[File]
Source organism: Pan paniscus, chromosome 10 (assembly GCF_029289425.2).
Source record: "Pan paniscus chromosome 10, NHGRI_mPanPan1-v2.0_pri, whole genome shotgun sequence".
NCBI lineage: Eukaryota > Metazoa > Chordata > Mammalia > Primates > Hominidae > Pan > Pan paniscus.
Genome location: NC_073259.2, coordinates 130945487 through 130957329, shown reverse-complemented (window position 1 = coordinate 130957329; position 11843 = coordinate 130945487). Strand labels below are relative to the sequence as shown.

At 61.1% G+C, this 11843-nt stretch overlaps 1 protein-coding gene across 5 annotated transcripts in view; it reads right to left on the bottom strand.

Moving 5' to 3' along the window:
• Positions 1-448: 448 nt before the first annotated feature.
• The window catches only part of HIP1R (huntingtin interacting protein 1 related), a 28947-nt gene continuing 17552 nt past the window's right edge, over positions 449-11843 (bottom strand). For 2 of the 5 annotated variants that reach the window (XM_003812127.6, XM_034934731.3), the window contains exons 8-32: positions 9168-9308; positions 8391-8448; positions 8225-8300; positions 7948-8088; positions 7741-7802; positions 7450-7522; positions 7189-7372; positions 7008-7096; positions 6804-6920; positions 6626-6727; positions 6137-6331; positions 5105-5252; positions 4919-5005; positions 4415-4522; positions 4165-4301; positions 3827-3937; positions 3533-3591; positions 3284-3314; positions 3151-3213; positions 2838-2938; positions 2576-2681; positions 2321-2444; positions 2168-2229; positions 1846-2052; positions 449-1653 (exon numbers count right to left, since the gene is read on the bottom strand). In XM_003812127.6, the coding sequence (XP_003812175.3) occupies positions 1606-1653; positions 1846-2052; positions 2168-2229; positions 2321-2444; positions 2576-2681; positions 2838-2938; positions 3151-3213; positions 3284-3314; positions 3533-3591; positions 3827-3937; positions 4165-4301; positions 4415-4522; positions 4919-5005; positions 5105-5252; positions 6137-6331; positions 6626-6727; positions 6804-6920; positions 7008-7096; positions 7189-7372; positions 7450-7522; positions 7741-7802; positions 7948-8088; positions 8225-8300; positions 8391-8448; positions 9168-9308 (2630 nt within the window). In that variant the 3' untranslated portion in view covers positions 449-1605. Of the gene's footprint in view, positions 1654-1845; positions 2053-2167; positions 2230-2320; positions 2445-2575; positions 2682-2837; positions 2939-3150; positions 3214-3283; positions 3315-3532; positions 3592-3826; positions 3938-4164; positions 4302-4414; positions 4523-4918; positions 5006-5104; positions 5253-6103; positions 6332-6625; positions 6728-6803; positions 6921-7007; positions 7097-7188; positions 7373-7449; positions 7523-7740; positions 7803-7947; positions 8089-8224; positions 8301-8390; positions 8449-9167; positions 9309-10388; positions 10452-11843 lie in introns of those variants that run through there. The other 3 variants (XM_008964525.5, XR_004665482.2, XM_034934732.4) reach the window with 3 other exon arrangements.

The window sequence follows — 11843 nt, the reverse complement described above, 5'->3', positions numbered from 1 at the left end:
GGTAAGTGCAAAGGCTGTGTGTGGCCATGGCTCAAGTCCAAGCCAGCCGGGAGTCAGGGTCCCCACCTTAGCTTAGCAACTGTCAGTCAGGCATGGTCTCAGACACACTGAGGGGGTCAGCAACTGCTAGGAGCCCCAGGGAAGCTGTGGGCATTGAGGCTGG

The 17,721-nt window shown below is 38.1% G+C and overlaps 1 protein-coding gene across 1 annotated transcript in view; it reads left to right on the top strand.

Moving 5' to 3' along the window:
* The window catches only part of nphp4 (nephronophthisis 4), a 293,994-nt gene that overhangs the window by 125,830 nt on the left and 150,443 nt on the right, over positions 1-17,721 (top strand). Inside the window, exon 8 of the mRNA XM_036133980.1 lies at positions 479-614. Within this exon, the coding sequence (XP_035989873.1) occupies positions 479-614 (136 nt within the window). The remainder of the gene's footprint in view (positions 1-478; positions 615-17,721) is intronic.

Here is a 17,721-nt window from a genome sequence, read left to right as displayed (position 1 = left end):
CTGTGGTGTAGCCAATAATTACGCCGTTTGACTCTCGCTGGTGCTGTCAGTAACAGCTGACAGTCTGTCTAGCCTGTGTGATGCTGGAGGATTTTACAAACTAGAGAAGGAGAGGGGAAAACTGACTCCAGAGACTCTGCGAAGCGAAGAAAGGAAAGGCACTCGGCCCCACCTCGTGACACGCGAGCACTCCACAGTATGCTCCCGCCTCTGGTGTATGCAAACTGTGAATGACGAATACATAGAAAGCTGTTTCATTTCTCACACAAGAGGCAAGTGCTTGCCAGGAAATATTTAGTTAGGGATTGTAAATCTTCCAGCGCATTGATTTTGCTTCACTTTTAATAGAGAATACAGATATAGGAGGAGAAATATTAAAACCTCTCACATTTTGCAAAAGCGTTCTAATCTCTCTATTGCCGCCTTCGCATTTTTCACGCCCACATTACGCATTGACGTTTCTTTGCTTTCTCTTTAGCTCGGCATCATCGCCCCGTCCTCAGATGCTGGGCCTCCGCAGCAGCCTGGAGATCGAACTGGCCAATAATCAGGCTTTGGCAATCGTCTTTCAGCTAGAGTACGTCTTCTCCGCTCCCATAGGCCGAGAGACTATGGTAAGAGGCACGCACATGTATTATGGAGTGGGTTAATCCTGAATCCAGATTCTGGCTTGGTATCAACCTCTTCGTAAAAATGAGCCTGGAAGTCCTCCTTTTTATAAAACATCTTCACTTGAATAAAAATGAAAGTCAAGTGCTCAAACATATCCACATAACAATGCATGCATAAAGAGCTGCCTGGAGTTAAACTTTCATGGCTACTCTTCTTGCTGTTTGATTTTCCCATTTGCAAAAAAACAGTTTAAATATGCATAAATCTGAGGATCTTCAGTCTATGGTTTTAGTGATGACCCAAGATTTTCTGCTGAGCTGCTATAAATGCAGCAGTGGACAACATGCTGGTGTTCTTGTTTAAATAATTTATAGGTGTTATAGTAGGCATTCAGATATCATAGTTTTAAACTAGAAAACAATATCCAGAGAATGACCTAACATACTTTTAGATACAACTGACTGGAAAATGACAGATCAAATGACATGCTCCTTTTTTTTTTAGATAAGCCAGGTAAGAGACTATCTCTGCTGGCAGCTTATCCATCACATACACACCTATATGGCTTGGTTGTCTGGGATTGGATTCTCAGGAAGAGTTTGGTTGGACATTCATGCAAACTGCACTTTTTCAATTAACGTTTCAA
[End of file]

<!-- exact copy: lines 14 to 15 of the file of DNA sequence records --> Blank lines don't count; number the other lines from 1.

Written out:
Here is a 17,721-nt window from a genome sequence, read left to right as displayed (position 1 = left end):
CTGTGGTGTAGCCAATAATTACGCCGTTTGACTCTCGCTGGTGCTGTCAGTAACAGCTGACAGTCTGTCTAGCCTGTGTGATGCTGGAGGATTTTACAAACTAGAGAAGGAGAGGGGAAAACTGACTCCAGAGACTCTGCGAAGCGAAGAAAGGAAAGGCACTCGGCCCCACCTCGTGACACGCGAGCACTCCACAGTATGCTCCCGCCTCTGGTGTATGCAAACTGTGAATGACGAATACATAGAAAGCTGTTTCATTTCTCACACAAGAGGCAAGTGCTTGCCAGGAAATATTTAGTTAGGGATTGTAAATCTTCCAGCGCATTGATTTTGCTTCACTTTTAATAGAGAATACAGATATAGGAGGAGAAATATTAAAACCTCTCACATTTTGCAAAAGCGTTCTAATCTCTCTATTGCCGCCTTCGCATTTTTCACGCCCACATTACGCATTGACGTTTCTTTGCTTTCTCTTTAGCTCGGCATCATCGCCCCGTCCTCAGATGCTGGGCCTCCGCAGCAGCCTGGAGATCGAACTGGCCAATAATCAGGCTTTGGCAATCGTCTTTCAGCTAGAGTACGTCTTCTCCGCTCCCATAGGCCGAGAGACTATGGTAAGAGGCACGCACATGTATTATGGAGTGGGTTAATCCTGAATCCAGATTCTGGCTTGGTATCAACCTCTTCGTAAAAATGAGCCTGGAAGTCCTCCTTTTTATAAAACATCTTCACTTGAATAAAAATGAAAGTCAAGTGCTCAAACATATCCACATAACAATGCATGCATAAAGAGCTGCCTGGAGTTAAACTTTCATGGCTACTCTTCTTGCTGTTTGATTTTCCCATTTGCAAAAAAACAGTTTAAATATGCATAAATCTGAGGATCTTCAGTCTATGGTTTTAGTGATGACCCAAGATTTTCTGCTGAGCTGCTATAAATGCAGCAGTGGACAACATGCTGGTGTTCTTGTTTAAATAATTTATAGGTGTTATAGTAGGCATTCAGATATCATAGTTTTAAACTAGAAAACAATATCCAGAGAATGACCTAACATACTTTTAGATACAACTGACTGGAAAATGACAGATCAAATGACATGCTCCTTTTTTTTTTAGATAAGCCAGGTAAGAGACTATCTCTGCTGGCAGCTTATCCATCACATACACACCTATATGGCTTGGTTGTCTGGGATTGGATTCTCAGGAAGAGTTTGGTTGGACATTCATGCAAACTGCACTTTTTCAATTAACGTTTCAA